Begin with a solid form of metal. Make a shape and fill it with the hardness of steel. Everything is metal, including your arms, legs, spine, neck, and face. You try to move but cannot. Gradually discover how this metal creature moves. Explore very tiny rotations in the joints that allow you to change your shape. Be very specific about your movements. Imagine these rotations moving as gears. Travel in space exploring your unique mechanism. Play with magnitude and time (short  – long rotations). Support your movement with breath and/or sound. (Allow 2-5 minutes for improvisation and discovery). Imagine nerves connecting the joints of your metal body, moving like electrical currents throughout your body, connecting the sequences between your joints. Transform your entire body with this image, down to the spaces between your fingers, behind your ears, the back of your knees, and under your feet. Take your time. If  you get stuck or drop out, go back to stillness and reconnect with the mental image, sense its vibrations, resonance, and movement qualities. Allow yourself to be moved by these energies. (Allow 2-5 minutes for improvisation and discovery). Your electrical currents short circuit and catch fire. Sparks fly as explosions violently change your form. (Allow 1-2 minutes for improvisation and discovery). The heat intensifies and your metal begins to boil and melt. You become quicksilver (like in Terminator). (Allow 2-3 minutes for improvisation and discovery. Recognizable shapes emerge from the quicksilver – first a foot, then a hand, then a head with no facial features. Gather these randomly appearing pieces into a new creature with a different form than your first metal creature. (A little more quickly this time) go through the process of learning how the creature functions and travels in space – explore joints as gears and nerves/electrical current connecting your body, making sequenced movement more fluid. (Allow 1-2 minutes for improvisation and discovery) Your new metal creature is equipped with magnetic light beams, shining from tiny openings in your hands, wrists, eyes, chest, belly button, knees, tail, etc. Use them to help you change shape and travel in the space. Notice other metal creatures in the space and experiment with connecting with them energetically, and moving throughout the space. Avoid developing a human narrative at this point – Follow the images and sensations where they take you. You may be pulled away from one connection by another –  allow these interruptions to happen and follow where it leads you. (Allow 1-3 minutes for improvisation and discovery) Your light beam system gets jammed and you freeze in an extended form. You have to revert to your back up system of nerves/wires and gears to travel. Gradually these systems begin to rust. The gears stick together and your whole body becomes rust. (Allow 1-2 minutes for improvisation and discovery). Your rust body completely disintegrates and  turns to dust. Sometimes large chunks of metal  break off and you collapse, bit by bit. Eventually your whole body settles into a pile of red dust. The wind comes and blows your dust across the landscape. (Allow 1-2 minutes for improvisation and discovery).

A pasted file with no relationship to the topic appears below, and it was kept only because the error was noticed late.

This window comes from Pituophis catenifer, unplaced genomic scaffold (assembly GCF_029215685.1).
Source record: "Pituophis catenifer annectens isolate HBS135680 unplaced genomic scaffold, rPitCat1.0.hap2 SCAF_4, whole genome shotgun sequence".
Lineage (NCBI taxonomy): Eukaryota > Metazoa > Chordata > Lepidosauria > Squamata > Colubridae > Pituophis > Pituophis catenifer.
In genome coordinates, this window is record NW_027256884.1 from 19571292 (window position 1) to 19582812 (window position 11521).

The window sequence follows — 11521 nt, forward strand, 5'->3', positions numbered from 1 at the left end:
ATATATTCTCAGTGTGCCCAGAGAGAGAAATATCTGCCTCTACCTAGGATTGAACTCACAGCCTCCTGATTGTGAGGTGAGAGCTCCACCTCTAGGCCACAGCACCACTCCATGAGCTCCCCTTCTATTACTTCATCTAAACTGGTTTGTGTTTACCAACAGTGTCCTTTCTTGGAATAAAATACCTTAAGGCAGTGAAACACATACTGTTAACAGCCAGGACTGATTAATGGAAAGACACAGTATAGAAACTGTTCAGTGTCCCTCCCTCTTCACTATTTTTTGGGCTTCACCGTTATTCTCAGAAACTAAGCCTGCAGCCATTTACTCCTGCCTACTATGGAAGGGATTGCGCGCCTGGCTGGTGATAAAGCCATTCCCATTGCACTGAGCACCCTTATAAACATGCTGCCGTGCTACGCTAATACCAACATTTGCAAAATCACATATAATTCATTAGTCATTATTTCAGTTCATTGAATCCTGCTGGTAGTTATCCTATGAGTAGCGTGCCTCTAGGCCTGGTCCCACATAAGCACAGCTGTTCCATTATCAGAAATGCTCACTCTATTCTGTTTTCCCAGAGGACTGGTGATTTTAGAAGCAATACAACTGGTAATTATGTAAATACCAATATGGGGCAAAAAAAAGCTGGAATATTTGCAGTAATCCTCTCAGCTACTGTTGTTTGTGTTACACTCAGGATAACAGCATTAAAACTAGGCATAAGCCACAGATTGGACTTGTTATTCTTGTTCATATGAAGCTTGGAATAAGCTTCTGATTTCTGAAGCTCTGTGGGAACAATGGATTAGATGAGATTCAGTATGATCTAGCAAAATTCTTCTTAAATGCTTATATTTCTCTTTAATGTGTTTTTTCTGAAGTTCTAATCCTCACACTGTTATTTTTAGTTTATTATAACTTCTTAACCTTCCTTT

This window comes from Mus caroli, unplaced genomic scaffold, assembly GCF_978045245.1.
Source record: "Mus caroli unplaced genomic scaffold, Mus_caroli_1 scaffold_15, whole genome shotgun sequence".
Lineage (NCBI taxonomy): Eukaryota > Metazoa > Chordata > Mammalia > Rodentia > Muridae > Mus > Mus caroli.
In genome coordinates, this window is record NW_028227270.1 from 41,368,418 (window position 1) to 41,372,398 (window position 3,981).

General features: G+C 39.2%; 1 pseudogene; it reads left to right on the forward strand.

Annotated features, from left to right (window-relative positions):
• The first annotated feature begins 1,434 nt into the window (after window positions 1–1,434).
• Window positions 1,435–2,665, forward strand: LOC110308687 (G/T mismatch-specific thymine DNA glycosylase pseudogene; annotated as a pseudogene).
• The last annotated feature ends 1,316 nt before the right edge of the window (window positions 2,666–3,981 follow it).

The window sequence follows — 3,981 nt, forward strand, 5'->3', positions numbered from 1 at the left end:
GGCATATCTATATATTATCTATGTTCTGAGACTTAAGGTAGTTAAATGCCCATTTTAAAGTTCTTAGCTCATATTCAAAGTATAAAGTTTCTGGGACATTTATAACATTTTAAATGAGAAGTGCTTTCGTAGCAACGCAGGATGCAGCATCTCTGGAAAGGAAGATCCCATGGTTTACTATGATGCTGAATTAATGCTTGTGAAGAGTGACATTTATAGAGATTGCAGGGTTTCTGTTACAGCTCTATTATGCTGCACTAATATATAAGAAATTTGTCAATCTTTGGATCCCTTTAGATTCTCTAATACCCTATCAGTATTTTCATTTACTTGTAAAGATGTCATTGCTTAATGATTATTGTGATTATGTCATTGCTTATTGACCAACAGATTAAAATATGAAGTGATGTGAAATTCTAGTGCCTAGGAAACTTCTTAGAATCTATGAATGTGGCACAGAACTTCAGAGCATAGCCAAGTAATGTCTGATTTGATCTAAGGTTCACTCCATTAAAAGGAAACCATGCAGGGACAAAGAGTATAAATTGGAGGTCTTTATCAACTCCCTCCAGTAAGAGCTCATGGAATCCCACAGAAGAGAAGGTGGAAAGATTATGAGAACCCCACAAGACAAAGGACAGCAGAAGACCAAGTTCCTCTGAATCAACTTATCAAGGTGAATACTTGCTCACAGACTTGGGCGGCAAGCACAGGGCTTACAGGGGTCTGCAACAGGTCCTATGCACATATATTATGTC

Transformation guided image improvisation – multiple states: water theme